Despite this, Ian believes that awareness around MS and other hidden disabilities is improving in society and that although more work has to be done, it is positive that this awareness is growing in today’s world.
Some of the work that needs to be done, he believes, is awareness for bus drivers and customers on buses. Ian revealed that on numerous occasions he was asked to give up his priority seat on the bus because the driver thought there was nothing wrong with him.
He says: “I’d just like everyone to treat each other the same, and to question less and understand more.
“I’ve got a saltire card [National Entitlement Card] for travel and I’ve been questioned that I’m not eligible for that because they can’t see my disability. It would be helpful if people were more compassionate, but it is getting better and awareness is starting to improve.”
Despite his positive outlook that things awareness is improving, Ian still thinks there are a few situations that may not ever be resolved as part of everyday life on buses.
“Commonly, the biggest problems I’ve had are when someone boards the bus with a pushchair,” he says. “Sometimes I’ve had to move from the fold up seats on the newer buses due to this. I don’t think people are aware of who has the priority in those situations.”
In law, disabled people have priority when it comes to accessible spaces. However, if the space is already taken, all the driver can do is ask the person sitting there to move.
Lothian is committing to raising awareness across the business of hidden disabilities, and are aware that most of the time, those sitting in priority seats are using them correctly and sitting there for a reason.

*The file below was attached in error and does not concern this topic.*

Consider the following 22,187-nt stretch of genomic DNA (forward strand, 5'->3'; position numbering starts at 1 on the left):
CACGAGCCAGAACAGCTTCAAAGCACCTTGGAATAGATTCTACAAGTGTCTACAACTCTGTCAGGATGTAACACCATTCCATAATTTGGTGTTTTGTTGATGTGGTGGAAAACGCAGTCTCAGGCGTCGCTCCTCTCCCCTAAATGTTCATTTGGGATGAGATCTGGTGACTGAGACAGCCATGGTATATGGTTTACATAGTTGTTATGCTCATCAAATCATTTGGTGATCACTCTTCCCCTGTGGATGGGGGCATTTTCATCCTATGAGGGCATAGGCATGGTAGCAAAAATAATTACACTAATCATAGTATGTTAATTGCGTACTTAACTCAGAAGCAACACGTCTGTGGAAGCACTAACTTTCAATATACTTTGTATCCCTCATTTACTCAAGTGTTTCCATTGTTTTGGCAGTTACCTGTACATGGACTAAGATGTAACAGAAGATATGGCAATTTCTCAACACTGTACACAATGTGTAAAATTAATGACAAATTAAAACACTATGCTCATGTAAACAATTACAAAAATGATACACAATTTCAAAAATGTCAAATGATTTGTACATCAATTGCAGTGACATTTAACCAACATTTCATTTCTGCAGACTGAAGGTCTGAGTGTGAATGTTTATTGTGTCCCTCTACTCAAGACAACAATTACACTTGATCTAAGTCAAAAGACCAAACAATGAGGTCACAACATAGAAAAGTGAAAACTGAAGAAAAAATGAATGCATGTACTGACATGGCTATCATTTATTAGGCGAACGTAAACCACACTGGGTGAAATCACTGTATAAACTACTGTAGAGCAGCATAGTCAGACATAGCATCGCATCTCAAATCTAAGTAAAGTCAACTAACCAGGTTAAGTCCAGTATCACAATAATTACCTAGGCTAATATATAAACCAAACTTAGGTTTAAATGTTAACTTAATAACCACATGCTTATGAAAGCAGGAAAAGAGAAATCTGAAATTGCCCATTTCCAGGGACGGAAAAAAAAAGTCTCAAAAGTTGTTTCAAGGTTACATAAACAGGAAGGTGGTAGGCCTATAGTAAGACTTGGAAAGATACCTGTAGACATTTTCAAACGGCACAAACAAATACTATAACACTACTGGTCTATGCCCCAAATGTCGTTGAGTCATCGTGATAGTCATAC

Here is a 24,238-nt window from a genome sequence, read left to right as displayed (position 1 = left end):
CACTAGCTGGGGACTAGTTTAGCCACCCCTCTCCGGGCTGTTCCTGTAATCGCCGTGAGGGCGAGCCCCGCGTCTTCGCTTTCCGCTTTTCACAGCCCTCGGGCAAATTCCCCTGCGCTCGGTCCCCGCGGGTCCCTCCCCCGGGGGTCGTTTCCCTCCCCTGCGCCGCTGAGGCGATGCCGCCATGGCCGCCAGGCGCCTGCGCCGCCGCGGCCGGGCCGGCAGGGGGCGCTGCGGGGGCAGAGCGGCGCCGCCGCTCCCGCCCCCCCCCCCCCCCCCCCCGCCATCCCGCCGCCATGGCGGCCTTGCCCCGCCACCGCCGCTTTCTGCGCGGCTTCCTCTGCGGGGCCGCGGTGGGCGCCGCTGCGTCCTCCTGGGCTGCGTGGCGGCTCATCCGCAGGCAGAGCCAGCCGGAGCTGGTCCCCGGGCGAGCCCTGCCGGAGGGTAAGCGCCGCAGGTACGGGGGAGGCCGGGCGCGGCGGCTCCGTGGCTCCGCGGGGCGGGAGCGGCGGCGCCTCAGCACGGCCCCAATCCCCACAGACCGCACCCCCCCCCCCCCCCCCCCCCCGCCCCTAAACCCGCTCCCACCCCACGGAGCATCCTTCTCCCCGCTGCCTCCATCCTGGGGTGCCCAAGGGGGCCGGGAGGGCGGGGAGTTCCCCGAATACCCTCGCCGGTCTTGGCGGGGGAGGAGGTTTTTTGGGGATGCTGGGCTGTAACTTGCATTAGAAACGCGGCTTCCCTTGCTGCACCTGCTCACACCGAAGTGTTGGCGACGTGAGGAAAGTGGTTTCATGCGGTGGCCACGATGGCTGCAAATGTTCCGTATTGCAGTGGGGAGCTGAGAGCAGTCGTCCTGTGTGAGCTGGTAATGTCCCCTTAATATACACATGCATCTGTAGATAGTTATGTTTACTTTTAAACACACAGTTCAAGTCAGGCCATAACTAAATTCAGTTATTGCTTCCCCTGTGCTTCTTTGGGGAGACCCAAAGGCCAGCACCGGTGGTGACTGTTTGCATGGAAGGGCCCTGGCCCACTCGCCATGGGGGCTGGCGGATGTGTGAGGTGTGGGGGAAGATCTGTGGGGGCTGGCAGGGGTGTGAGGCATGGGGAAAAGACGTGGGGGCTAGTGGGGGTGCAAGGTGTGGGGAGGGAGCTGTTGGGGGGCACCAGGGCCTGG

Unfortunately, Ian has had some more negative experiences while attempting to use the buses. He cites being refused travel when using a wheelchair on a few occasions, despite finding that the priority space wasn’t in use on attempting to board the vehicle.
Despite this though, Ian has enjoyed positive experiences when travelling on our services and believes the majority of Lothian’s drivers and customers are extremely kind and hospitable.
Ian believes Edinburgh is “lucky” to have a bus service like Lothian. “We’re incredibly spoiled for choice in Edinburgh when it comes to the bus service.” Ian says. “In my area, I can take a few different buses into town which is handy for me.
“I’ve even got old ladies offering me their seat!” Ian laughs. “I’m used to offering older passengers a seat if they need one, so I was touched when the reverse happened to me.”
In a post-Covid world, Ian – like everyone else – is looking forward to being able to get out and about. He can’t wait to be able to go into Edinburgh city centre again to explore the high street.
To do this, he’ll be relying on our buses again.
“Although more can be done by everyone when it comes to accessibility, we are extremely fortunate in Edinburgh to have our bus service.”
Our thanks go to Ian for speaking about his experiences with us.
Lothian remains committed to providing an efficient, world class bus service for the people of Edinburgh and the Lothians. Within that commitment, we reiterate that our buses are for everyone. We would like to remind customers that not all disabilities are visible, and for a variety of reasons some of our customers cannot wear a face covering during their essential journey. Please be kind and considerate while on our buses.
If you’d like to find out more about multiple sclerosis, please visit the MS Society website.